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Natural Gas Transmission & Distribution

Benefits & Uses of Natural Gas

  • Significantly lower emissions than other fuel
  • Readily abundant in supply basins in the U.S. and Canada
  • Interstate pipeline system safest transportation system in the country
  • Used for cooking, water heating, home heating and cooling, gas-fired dryers, fireplaces, and grills; also provides electricity and has industrial applications

Production & Delivery  

We deliver natural gas to two million customers in five states. We purchase natural gas from producers, marketers, and brokers. We contract with pipeline companies to transport the natural gas to our distribution system where we deliver it to our customers.

In general, the natural gas industry includes:

  • Production and gathering companies
  • Marketing companies and brokers
  • Transmission pipeline companies
  • Local distribution companies, or LDCs (Xcel Energy is an LDC)

We purchase our natural gas supply from producers and marketers, and contract with transmission pipeline companies for capacity to move the natural gas to our distribution facilities. The market sets the price for the natural gas supply; the Federal Energy Regulatory Commission or state regulatory commissions set the price for its transportation.

We pass through the costs of purchasing and transmission of the natural gas to customers with no markup or profit.

  • Save money by switching to natural gas (Residential | Business)
  • Learn how to recognize a natural gas leak on our Natural Gas Safety page

*Please note: Information for this page was supplied in part by the American Gas Association (external link).


The natural gas that we purchase comes primarily from four gas supply basins:

  1. Rocky Mountain Basin, located in Colorado, Montana and Wyoming
  2. Anadarko Arkoma Basin, located in the mid-continent states of Texas, Oklahoma, and Kansas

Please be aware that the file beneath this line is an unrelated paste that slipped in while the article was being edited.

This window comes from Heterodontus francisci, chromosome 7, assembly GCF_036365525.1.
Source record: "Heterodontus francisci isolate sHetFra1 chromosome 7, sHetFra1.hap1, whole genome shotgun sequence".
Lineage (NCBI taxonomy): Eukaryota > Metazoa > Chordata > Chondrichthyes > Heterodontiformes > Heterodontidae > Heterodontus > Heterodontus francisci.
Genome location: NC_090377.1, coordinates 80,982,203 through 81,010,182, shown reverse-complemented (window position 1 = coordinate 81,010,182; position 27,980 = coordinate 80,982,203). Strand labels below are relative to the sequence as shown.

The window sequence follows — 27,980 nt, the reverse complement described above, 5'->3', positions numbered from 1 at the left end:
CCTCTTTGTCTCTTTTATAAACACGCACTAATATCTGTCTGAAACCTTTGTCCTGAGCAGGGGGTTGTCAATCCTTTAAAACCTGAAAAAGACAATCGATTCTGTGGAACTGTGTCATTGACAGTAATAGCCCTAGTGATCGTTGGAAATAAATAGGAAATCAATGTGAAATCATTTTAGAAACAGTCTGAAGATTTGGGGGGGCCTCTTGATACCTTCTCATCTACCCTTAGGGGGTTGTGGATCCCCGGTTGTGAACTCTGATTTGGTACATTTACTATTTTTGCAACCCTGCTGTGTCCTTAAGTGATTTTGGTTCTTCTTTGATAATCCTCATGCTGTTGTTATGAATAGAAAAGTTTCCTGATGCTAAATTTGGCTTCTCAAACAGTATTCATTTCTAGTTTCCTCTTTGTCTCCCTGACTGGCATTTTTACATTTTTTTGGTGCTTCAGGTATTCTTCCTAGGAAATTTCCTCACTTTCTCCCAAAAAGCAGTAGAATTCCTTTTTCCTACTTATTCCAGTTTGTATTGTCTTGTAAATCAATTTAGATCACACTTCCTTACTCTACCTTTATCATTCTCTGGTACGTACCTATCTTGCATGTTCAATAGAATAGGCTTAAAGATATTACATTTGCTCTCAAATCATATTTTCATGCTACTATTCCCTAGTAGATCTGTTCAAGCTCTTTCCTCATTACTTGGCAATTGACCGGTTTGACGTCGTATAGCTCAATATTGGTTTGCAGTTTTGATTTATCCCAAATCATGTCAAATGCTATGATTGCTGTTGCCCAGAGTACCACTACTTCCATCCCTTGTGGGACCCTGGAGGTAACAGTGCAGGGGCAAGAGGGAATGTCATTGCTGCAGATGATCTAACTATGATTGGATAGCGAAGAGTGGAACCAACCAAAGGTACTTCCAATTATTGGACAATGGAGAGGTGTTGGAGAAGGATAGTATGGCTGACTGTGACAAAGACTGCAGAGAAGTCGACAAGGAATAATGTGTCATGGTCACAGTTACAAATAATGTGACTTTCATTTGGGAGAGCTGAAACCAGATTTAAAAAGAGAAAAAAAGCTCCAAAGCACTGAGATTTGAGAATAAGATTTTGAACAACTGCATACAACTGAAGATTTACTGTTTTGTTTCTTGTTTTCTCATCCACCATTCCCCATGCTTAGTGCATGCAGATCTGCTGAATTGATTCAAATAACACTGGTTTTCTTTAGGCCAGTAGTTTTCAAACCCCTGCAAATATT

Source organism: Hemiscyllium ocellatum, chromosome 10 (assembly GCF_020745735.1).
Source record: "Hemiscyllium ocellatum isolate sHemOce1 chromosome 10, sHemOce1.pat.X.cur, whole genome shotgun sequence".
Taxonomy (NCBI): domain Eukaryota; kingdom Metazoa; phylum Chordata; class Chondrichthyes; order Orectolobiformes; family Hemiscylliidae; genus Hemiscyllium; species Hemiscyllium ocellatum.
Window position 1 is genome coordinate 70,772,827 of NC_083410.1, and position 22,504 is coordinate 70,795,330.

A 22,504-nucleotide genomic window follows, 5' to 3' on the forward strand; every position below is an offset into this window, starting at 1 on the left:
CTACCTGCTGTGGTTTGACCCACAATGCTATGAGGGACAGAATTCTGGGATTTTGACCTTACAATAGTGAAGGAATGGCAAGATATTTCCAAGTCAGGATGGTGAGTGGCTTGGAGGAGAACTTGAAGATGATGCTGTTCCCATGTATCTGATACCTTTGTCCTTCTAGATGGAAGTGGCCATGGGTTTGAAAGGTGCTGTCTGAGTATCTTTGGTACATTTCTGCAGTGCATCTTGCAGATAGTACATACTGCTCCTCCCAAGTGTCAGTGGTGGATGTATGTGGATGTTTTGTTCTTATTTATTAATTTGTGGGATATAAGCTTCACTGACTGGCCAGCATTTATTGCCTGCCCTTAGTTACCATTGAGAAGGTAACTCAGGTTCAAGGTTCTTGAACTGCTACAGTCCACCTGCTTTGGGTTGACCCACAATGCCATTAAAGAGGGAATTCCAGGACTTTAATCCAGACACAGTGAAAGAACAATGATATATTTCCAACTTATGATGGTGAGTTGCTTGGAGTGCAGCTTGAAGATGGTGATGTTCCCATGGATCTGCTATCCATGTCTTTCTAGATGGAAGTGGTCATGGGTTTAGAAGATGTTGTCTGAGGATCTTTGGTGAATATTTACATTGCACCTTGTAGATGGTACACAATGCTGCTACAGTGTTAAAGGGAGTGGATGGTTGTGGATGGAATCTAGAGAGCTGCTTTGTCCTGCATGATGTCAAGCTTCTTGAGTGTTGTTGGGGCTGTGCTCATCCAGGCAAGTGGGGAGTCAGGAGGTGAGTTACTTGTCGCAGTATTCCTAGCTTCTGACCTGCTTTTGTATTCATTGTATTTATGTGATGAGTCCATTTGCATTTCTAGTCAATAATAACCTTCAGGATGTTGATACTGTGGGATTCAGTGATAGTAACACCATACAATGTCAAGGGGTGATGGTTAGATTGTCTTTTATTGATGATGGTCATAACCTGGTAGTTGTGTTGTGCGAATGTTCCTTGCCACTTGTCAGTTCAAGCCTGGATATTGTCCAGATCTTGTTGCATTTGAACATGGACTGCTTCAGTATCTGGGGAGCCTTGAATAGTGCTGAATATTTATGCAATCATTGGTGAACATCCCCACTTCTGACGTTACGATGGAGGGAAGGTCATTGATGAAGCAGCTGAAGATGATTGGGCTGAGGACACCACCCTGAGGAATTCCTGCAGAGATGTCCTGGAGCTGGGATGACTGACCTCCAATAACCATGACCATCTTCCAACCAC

3. Western Canada Sedimentary Basin, located in Alberta and Saskatchewan, Canada
  4. Permian Basin in Texas and New Mexico


At production fields, natural pressure brings natural gas to the top of a well, where it goes into gathering lines. Gathering lines deliver natural gas to a processing plant where impurities, such as water or carbon dioxide, are removed. Once the natural gas meets the pipeline quality standards, it is ready to go into the interstate transmission pipeline system.

Marketers work with the producers to sell and transport some of the natural gas to end users, such as large industrial companies, electric generating facilities, and energy providers such as Xcel Energy.


Natural gas is transported through a transmission pipeline system, which is composed of large steel pipe ranging from 20 inches to 42 inches in diameter. The pressure ranges from 200 pounds to 1,500 pounds per square inch.

Most major pipelines are looped, which means two or more lines run parallel to each other in the same right of way.

Compressor stations are located every 50 to 60 miles along each pipeline. A compressor is an internal combustion engine or turbine that creates pressure to push the natural gas through the lines.

Along the pipeline route, depleted oil and gas wells, salt caverns, and other natural geological formations are used to store natural gas for use during times of peak demand.

When the natural gas reaches a local natural gas utility – such as Xcel Energy – it passes through a gate station, where its pressure is reduced to a range between 100 pounds and as low as ¼ pound. An odorant is added, and the volumes of gas are measured.


After passing through the a gate station natural gas is then moved into distribution lines, or mains, that range from 2 inches to 24 inches in diameter. In general, the closer natural gas gets to the customer, the smaller the pipe and the lower the pressure. When the natural gas reaches a typical home, its service line is 1 inch or less in diameter and its pressure is between 60 pounds and ¼ pound.


In addition to storage facilities along the pipeline route, which are owned by the transmission pipeline companies, we also own and operate several underground storage fields. Additionally, we own peaking plants where natural gas or propane is stored in liquid form. These storage facilities enable us to meet customer needs on the coldest days when demand is highest.

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Energy Saving Tip

Turn off your lights when you leave the room—even if you'll only be gone for a moment. Contemporary light bulbs require very little energy to turn "on."

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Break Ground, Not the Law

Always call 811 before digging in your yard to avoid hitting buried gas or electric lines. Not only is it the safe thing to do, but it's the law.